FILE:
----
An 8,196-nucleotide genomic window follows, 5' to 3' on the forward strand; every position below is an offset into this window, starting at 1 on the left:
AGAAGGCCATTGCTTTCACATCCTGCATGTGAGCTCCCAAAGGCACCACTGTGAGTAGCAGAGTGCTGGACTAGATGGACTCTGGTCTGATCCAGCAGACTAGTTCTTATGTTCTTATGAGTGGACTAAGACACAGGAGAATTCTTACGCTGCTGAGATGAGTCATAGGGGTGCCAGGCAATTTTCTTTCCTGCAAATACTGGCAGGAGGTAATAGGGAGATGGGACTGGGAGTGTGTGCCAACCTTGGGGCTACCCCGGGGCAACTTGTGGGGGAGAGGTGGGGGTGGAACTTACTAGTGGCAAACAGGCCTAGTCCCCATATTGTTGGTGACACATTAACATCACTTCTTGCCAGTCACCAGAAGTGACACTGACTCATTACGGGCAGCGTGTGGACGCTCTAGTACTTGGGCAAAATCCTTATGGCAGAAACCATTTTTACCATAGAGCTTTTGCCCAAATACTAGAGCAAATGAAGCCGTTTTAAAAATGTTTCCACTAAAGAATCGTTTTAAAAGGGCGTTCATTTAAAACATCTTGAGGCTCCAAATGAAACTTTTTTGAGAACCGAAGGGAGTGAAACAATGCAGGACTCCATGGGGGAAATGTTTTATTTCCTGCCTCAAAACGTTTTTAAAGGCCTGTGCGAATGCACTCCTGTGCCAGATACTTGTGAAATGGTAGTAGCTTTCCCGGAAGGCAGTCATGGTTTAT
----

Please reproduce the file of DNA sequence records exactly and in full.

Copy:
An 8,196-nucleotide genomic window follows, 5' to 3' on the forward strand; every position below is an offset into this window, starting at 1 on the left:
AGAAGGCCATTGCTTTCACATCCTGCATGTGAGCTCCCAAAGGCACCACTGTGAGTAGCAGAGTGCTGGACTAGATGGACTCTGGTCTGATCCAGCAGACTAGTTCTTATGTTCTTATGAGTGGACTAAGACACAGGAGAATTCTTACGCTGCTGAGATGAGTCATAGGGGTGCCAGGCAATTTTCTTTCCTGCAAATACTGGCAGGAGGTAATAGGGAGATGGGACTGGGAGTGTGTGCCAACCTTGGGGCTACCCCGGGGCAACTTGTGGGGGAGAGGTGGGGGTGGAACTTACTAGTGGCAAACAGGCCTAGTCCCCATATTGTTGGTGACACATTAACATCACTTCTTGCCAGTCACCAGAAGTGACACTGACTCATTACGGGCAGCGTGTGGACGCTCTAGTACTTGGGCAAAATCCTTATGGCAGAAACCATTTTTACCATAGAGCTTTTGCCCAAATACTAGAGCAAATGAAGCCGTTTTAAAAATGTTTCCACTAAAGAATCGTTTTAAAAGGGCGTTCATTTAAAACATCTTGAGGCTCCAAATGAAACTTTTTTGAGAACCGAAGGGAGTGAAACAATGCAGGACTCCATGGGGGAAATGTTTTATTTCCTGCCTCAAAACGTTTTTAAAGGCCTGTGCGAATGCACTCCTGTGCCAGATACTTGTGAAATGGTAGTAGCTTTCCCGGAAGGCAGTCATGGTTTAT